Barrier devices used for intubation may reduce operator exposure to infectious droplets and aerosols, but there is wide variation in aerosol containment, this study finds.
Fully enclosed barrier devices reduced vapor and aerosol content in the area of the operator. If no barrier device was used, aerosol content was 1 order of magnitude higher than when using a fully enclosed device.
Semiclosed barriers caused vapor and aerosol leakage through the arm apertures and increased aerosol content at the operator’s face. Aerosol spread toward the operator was increased if the caudal side of the semiclosed barrier was closed.
Regular hospital suction inside the barrier was insufficient to redirect airflow away from the operator, but a smoke evacuator did direct airflow away.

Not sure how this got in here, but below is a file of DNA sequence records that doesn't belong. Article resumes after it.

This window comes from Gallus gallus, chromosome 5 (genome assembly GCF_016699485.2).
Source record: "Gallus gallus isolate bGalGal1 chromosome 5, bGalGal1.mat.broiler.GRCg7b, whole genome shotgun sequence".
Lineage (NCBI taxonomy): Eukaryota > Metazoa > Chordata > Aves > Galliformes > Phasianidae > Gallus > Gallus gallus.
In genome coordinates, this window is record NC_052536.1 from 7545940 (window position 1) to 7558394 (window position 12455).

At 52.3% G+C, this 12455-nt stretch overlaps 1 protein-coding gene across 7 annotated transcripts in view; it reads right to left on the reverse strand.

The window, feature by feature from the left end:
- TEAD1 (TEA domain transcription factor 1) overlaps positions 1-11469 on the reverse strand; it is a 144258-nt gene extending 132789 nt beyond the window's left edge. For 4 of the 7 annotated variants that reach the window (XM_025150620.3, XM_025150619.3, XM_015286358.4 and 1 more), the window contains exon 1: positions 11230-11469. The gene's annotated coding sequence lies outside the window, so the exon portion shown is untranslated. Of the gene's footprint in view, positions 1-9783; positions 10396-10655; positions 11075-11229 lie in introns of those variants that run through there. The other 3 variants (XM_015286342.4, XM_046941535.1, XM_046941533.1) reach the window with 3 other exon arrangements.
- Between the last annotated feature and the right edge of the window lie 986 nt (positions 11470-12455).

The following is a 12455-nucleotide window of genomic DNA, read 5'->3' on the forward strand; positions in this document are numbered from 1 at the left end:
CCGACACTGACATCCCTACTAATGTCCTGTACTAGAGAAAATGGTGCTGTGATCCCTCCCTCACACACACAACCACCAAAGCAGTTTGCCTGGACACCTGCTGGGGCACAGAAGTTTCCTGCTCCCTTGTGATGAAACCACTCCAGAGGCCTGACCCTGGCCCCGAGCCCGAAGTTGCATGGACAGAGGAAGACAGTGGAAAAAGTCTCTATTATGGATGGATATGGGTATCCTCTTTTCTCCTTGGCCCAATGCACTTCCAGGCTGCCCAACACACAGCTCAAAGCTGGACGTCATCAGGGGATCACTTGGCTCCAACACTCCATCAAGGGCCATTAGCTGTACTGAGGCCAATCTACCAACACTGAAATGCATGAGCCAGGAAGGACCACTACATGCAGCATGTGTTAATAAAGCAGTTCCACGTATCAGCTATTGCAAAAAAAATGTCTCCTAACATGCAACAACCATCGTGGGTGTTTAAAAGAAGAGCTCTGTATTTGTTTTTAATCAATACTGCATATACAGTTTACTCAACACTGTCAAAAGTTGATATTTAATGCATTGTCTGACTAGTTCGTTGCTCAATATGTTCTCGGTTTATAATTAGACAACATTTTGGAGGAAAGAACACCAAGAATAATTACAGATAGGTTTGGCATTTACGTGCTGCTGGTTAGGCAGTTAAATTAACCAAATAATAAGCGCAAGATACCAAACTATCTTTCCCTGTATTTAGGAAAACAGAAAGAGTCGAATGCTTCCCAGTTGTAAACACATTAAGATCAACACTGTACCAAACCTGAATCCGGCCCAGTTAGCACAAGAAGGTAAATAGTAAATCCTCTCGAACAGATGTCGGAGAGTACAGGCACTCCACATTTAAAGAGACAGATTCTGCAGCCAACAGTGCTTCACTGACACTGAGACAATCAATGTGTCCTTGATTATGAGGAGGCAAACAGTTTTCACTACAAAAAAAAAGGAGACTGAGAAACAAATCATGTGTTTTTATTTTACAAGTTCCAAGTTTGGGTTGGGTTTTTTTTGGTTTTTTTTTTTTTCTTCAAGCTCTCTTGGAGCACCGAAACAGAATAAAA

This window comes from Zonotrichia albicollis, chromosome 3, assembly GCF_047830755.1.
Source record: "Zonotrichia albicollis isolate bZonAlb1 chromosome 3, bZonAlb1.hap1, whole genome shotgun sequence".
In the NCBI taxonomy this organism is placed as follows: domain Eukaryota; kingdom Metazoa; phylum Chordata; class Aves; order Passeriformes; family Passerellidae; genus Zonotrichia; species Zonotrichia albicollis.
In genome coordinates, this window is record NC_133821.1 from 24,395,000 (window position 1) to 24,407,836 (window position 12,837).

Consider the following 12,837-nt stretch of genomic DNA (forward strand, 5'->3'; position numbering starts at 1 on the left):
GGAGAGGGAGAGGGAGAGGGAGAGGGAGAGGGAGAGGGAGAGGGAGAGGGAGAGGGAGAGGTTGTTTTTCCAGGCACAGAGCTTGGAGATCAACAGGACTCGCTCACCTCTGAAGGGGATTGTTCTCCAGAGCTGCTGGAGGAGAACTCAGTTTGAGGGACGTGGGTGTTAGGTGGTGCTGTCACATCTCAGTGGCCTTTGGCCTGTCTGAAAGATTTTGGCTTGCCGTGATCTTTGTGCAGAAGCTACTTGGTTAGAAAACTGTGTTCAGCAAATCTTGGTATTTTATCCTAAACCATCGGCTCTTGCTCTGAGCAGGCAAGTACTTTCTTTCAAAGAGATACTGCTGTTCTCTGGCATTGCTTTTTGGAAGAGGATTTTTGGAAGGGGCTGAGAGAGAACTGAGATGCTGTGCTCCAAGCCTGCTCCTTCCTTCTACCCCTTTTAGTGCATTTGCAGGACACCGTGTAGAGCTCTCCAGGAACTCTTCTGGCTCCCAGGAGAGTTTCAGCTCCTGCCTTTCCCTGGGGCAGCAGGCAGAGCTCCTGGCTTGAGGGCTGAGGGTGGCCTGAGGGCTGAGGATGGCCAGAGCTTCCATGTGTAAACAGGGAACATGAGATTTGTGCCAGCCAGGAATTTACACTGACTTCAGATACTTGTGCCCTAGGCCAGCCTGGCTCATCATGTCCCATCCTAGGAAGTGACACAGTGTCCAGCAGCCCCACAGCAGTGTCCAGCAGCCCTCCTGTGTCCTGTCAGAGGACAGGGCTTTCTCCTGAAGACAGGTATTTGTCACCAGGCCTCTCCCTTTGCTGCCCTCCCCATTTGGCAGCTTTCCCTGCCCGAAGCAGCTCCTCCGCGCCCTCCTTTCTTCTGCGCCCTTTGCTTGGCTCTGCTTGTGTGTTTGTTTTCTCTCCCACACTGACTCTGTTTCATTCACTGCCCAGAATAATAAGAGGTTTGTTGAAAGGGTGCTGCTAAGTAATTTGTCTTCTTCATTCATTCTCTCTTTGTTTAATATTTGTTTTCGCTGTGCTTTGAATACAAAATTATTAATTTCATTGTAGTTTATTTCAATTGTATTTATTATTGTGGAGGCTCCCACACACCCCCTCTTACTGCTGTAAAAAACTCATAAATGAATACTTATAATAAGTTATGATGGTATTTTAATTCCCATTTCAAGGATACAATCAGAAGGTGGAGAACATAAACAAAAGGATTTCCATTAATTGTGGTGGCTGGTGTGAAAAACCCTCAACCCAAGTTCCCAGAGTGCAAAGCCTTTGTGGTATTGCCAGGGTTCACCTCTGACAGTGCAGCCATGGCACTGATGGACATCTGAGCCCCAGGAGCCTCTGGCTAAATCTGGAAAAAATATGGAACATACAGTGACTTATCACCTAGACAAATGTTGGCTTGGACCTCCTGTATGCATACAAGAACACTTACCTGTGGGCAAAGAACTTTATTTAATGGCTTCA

Semiopen devices reduced aerosol content in the operator’s area, but this reduction was generally less consistent than semiclosed devices, and aerosol content was concentrated at the arm holes.
Use of a simple drape resulted in inconsistent reductions in aerosol content compared to no barrier. Vapor and aerosols escaped once the drape was lifted for airway manipulations.
Based on the findings, barrier devices should only be used as an adjunct to standard PPE for intubation, the researchers say.Read More >>